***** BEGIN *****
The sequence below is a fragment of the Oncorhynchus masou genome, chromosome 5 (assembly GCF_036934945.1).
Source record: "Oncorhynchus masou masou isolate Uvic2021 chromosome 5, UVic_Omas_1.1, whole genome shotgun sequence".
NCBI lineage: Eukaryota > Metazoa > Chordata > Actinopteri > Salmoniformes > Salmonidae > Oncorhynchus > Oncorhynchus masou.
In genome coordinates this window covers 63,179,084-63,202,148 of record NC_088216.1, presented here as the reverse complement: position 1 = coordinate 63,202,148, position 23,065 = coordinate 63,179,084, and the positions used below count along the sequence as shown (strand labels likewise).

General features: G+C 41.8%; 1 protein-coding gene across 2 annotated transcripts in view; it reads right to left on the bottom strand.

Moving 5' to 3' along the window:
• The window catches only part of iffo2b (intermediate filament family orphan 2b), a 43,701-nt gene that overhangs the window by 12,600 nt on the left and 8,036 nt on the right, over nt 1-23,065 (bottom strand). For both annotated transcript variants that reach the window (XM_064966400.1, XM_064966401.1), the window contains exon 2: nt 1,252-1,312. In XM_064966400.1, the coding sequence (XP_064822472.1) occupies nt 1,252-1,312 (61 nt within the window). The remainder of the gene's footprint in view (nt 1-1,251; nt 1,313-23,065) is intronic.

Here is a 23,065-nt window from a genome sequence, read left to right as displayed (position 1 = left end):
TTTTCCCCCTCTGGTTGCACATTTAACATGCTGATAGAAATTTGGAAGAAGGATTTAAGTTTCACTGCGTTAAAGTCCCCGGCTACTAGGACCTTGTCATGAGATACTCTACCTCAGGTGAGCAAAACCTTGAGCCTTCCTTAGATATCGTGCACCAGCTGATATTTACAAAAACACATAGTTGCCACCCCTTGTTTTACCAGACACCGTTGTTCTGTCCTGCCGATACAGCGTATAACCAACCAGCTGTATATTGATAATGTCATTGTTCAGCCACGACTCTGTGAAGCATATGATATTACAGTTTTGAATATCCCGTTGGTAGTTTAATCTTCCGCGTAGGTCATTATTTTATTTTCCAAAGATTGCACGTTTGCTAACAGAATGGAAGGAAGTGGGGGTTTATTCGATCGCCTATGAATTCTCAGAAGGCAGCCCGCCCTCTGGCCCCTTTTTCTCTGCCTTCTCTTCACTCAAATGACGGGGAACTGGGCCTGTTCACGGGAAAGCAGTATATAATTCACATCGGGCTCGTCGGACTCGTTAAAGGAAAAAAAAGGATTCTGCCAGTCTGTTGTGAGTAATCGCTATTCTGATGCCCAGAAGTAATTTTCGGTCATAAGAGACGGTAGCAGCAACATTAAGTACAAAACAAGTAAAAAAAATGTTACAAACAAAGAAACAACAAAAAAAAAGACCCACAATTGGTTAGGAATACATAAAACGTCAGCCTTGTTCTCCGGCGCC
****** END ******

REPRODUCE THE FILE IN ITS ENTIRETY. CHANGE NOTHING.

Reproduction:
The sequence below is a fragment of the Oncorhynchus masou genome, chromosome 5 (assembly GCF_036934945.1).
Source record: "Oncorhynchus masou masou isolate Uvic2021 chromosome 5, UVic_Omas_1.1, whole genome shotgun sequence".
NCBI lineage: Eukaryota > Metazoa > Chordata > Actinopteri > Salmoniformes > Salmonidae > Oncorhynchus > Oncorhynchus masou.
In genome coordinates this window covers 63,179,084-63,202,148 of record NC_088216.1, presented here as the reverse complement: position 1 = coordinate 63,202,148, position 23,065 = coordinate 63,179,084, and the positions used below count along the sequence as shown (strand labels likewise).

General features: G+C 41.8%; 1 protein-coding gene across 2 annotated transcripts in view; it reads right to left on the bottom strand.

Moving 5' to 3' along the window:
• The window catches only part of iffo2b (intermediate filament family orphan 2b), a 43,701-nt gene that overhangs the window by 12,600 nt on the left and 8,036 nt on the right, over nt 1-23,065 (bottom strand). For both annotated transcript variants that reach the window (XM_064966400.1, XM_064966401.1), the window contains exon 2: nt 1,252-1,312. In XM_064966400.1, the coding sequence (XP_064822472.1) occupies nt 1,252-1,312 (61 nt within the window). The remainder of the gene's footprint in view (nt 1-1,251; nt 1,313-23,065) is intronic.

Here is a 23,065-nt window from a genome sequence, read left to right as displayed (position 1 = left end):
TTTTCCCCCTCTGGTTGCACATTTAACATGCTGATAGAAATTTGGAAGAAGGATTTAAGTTTCACTGCGTTAAAGTCCCCGGCTACTAGGACCTTGTCATGAGATACTCTACCTCAGGTGAGCAAAACCTTGAGCCTTCCTTAGATATCGTGCACCAGCTGATATTTACAAAAACACATAGTTGCCACCCCTTGTTTTACCAGACACCGTTGTTCTGTCCTGCCGATACAGCGTATAACCAACCAGCTGTATATTGATAATGTCATTGTTCAGCCACGACTCTGTGAAGCATATGATATTACAGTTTTGAATATCCCGTTGGTAGTTTAATCTTCCGCGTAGGTCATTATTTTATTTTCCAAAGATTGCACGTTTGCTAACAGAATGGAAGGAAGTGGGGGTTTATTCGATCGCCTATGAATTCTCAGAAGGCAGCCCGCCCTCTGGCCCCTTTTTCTCTGCCTTCTCTTCACTCAAATGACGGGGAACTGGGCCTGTTCACGGGAAAGCAGTATATAATTCACATCGGGCTCGTCGGACTCGTTAAAGGAAAAAAAAGGATTCTGCCAGTCTGTTGTGAGTAATCGCTATTCTGATGCCCAGAAGTAATTTTCGGTCATAAGAGACGGTAGCAGCAACATTAAGTACAAAACAAGTAAAAAAAATGTTACAAACAAAGAAACAACAAAAAAAAAGACCCACAATTGGTTAGGAATACATAAAACGTCAGCCTTGTTCTCCGGCGCC